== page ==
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We’ve made it to Toronto so far and have been hanging out in and around the city, which reminds me of Chicago but nicer, greener, friendlier, and equally expensive. Stay tuned for future blog posts about our adventures, which will hopefully be about fun things rather than Jeep drama.

Posts about biking Toronto Island and the Bellwoods Brewery are coming up next! I’m also creating a road trip poetry book that will feature haikus, limericks, and other forms of random poetry that I decide to Google and learn how to write.

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Happy trails!

Working in Weird Places

I shutter to think about the number of days, hours, and years I’ve spent sitting at a desk and staring at a computer screen. While my current work situation enables me to work from pretty much wherever I please (Internet-depending, of course), my bank account still depends on my eyes to be fixed on the screen and my fingers to type. The difference, however, is that I’ve ditched the desk.

I hate desks. Sure, there’s plenty of ergonomic fancy designs that would probably remedy my persistently stiff neck, the idea of a desk reminds me of the conformity, rigidity, and structure I’m running away from.

Happy Holiday Campground Arcade Room, Rapid City, SD

Happy Holiday Campground Arcade Room, Rapid City, SD

While traveling through the Black Hills of South Dakota, we stayed at an awesome campground with a lame name: Happy Holiday RV Resort in Rapid City, South Dakota. During this phase of our westward journey, the weather was inconsistent, yet tolerable.

Some days reached 60-degrees and campground-wide Wi-Fi made outdoor picnic table working possible. On rainy and cooler days, the campground’s arcade park was our refuge. Although most of the power outlets were broken and the couches reeked of stale smoke, the arcade room was warm, quiet, and just random enough to be creative in.

Happy Holiday campsite with monkey assistant

Happy Holiday campsite with monkey assistant

Working in the outdoors has always been a dream of mine, even if it still is on a stupid computer. Even when temperatures dipped into the 20’s and the wind gusts got crazy, I found myself incredibly willing to make it work. Pull on some more layers, plop on a hat, and duck under a pavilion to keep your laptop from getting destroyed by the downpour.

Once our westward journey reached Montana, the weather took a drastic turn for the worse. When initially planning this trip, I wondered why everything around Yellowstone National Park was closed in April. After seventeen days of dealing with this weather, I guess I finally understand why.

Happy Holiday pavilion in the rain

Happy Holiday pavilion in the rain

On one particularly unbearable day, we ventured into Bozeman, Montana to check out the city. After spending only a short amount in Bozeman, I quickly added it to my “I could maybe possibly see myself living here for awhile someday” list.

The Bozeman Public Library proved to be a great place to get some work done on a snowy Montana day. The Wi-Fi worked great, there was plenty of room to spread out, and the facility was nice and new.

Bozeman Public Library with a pink monkey

Bozeman Public Library with a pink monkey

Libraries are always preferable to coffee shops and restaurants with Wi-Fi for working because they eliminate that nagging obligation/temptation to buy something. When you’re traveling on a budget for a month, every unnecessary latte adds up. However, the libraries in some tiny towns have totally inconvenient hours.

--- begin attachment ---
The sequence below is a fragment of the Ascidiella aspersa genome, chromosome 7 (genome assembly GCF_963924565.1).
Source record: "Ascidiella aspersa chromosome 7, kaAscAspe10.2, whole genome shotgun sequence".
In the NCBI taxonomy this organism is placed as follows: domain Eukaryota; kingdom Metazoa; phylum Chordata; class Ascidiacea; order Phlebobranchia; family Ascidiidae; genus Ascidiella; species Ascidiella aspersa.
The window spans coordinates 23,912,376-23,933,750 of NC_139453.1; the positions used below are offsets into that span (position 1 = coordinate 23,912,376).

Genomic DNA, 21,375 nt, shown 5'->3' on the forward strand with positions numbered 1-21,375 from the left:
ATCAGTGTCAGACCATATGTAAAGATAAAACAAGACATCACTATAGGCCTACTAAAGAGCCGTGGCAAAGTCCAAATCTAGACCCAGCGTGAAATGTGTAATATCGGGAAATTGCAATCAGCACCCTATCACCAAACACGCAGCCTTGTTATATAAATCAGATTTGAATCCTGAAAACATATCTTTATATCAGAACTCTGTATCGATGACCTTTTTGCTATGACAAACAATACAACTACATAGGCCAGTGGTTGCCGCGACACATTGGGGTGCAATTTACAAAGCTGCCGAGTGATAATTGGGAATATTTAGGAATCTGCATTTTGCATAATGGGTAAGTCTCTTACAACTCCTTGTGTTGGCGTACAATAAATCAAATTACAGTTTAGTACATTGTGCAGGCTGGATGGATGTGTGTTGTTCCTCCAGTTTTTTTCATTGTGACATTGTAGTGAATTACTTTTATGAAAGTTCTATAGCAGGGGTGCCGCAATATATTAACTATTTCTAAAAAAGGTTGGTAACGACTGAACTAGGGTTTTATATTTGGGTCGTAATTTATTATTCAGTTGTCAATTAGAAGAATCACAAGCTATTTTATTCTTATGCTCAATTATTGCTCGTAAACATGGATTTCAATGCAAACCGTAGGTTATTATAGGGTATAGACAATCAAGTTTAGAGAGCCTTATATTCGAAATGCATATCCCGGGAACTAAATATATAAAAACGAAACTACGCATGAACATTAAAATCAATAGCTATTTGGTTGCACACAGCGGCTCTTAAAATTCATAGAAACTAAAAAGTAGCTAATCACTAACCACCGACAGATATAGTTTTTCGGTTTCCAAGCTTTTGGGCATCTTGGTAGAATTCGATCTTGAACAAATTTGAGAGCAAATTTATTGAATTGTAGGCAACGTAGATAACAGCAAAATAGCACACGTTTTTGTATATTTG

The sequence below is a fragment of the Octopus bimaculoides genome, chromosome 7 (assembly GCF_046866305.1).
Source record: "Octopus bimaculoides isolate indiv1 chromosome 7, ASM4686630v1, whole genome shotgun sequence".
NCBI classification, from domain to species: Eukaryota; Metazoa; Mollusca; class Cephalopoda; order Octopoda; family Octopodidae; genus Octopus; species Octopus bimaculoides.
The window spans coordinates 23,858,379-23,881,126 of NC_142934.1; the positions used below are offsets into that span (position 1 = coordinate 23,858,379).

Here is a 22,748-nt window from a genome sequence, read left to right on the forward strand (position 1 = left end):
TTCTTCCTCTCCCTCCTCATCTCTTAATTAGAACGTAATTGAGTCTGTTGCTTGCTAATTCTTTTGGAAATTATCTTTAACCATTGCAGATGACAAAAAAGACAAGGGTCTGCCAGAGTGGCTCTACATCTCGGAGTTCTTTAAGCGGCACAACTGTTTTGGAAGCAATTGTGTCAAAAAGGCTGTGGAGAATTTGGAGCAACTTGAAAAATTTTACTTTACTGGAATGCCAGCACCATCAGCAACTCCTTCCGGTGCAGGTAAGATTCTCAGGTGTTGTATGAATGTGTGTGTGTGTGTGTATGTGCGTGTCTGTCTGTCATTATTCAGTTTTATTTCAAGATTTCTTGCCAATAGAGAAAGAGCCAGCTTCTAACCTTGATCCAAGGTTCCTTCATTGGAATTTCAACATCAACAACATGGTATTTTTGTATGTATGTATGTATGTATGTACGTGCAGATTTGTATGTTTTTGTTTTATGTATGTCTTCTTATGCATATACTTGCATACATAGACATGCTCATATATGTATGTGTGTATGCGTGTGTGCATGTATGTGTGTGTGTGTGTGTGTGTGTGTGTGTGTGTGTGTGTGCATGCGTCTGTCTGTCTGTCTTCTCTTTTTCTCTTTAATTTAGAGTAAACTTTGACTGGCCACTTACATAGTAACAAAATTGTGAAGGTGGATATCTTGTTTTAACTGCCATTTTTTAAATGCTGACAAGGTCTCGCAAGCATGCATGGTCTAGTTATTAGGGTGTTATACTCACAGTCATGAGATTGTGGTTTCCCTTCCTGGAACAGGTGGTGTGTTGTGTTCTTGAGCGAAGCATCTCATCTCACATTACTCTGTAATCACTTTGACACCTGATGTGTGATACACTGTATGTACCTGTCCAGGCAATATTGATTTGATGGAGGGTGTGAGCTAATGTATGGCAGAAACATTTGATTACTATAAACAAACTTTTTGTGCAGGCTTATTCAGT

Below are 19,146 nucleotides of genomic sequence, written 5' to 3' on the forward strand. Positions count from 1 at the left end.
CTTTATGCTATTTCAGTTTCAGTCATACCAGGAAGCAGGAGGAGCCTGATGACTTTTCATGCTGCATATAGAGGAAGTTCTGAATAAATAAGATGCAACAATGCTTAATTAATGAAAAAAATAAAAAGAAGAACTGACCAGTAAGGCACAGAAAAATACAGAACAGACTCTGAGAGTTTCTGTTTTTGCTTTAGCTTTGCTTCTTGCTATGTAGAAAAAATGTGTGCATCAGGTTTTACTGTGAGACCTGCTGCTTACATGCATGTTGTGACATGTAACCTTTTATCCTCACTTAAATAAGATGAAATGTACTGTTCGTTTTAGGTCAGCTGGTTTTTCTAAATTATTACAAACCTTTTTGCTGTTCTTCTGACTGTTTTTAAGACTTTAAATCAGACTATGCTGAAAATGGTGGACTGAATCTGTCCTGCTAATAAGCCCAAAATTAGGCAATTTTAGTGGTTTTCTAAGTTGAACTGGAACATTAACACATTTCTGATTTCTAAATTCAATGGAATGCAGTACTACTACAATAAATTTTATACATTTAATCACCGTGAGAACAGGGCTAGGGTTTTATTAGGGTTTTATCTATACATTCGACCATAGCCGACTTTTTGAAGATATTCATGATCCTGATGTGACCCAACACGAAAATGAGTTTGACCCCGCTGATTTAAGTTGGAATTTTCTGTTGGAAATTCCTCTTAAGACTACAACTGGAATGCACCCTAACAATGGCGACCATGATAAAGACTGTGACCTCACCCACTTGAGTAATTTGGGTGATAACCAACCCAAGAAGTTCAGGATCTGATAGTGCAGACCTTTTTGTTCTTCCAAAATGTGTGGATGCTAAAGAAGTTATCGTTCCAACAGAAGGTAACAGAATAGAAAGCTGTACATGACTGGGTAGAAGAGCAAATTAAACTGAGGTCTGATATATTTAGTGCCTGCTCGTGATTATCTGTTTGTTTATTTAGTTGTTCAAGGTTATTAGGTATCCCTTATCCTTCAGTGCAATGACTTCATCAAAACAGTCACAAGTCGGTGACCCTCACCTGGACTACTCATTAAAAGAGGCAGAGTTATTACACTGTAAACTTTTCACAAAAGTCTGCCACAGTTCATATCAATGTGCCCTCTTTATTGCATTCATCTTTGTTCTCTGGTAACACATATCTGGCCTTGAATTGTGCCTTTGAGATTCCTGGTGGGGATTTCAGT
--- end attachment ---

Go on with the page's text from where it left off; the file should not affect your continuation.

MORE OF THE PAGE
For example, the library in Gardiner, Montana is only open on Tuesdays from 10am-5pm and 6-8pm and then Thursdays from 6-8pm. How do you promote literacy with only two weekdays of book access?

Tumbleweed Cafe, The Only Place with Internet in Gardiner, MT

Tumbleweed Cafe, The Only Place with Internet in Gardiner, MT

Regardless, sometimes you just have to suck it up and pay for a couple of food items to get work done. The Tumbleweed Bookstore and Cafe was essentially the only place in all of Gardiner that had free Wi-Fi. Fortunately, coffee and tea only cost $1 there and Montana has no sales tax. That’s a small price to pay to get some freelance paychecks to roll in.

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I hate myself as I’m writing this, but McDonald’s also has really reliable free Wi-Fi. I couldn’t resist buying a grilled chicken wrap and M&M McFlurry while working in the Livingston, Montana McDonald’s for over six hours on yet another snowy day. The staff never hassled us to leave either because they had fallen in love with my stuffed pink monkey. Thanks, Ginger.

Before setting out on this road trip, we tried to do our research about places to find Wi-Fi on the road. However, the results are sketchy and daily itineraries change. For backup, we invested in a Verizon 4G Jetpack, although the fees get ridiculous if we exceed the data usage plan.

I feel the need to create an “Encyclopedia of Road Trip Wi-Fi” with a list of places recommended for working on the road. Laundromats often have Wi-Fi also, such as Gardiner Laundry next to Yellowstone Gifts & Sweets. If you’re on the road for awhile, you probably have laundry to do anyway. If you don’t, fake it and fuss with a machine every once in awhile.

Gardiner Laundry, Closest Washing Station to Yellowstone

Gardiner Laundry, Closest Washing Station to Yellowstone

If you’re simply on vacation, avoid the unplug your devices, enjoy nature, and avoid these Wi-Fi spots at all costs. However, if your ability to eat and find shelter depends upon the Internet, keep knocking things off your to-do list so you can extend the road trip as long as possible. That’s what I’m doing!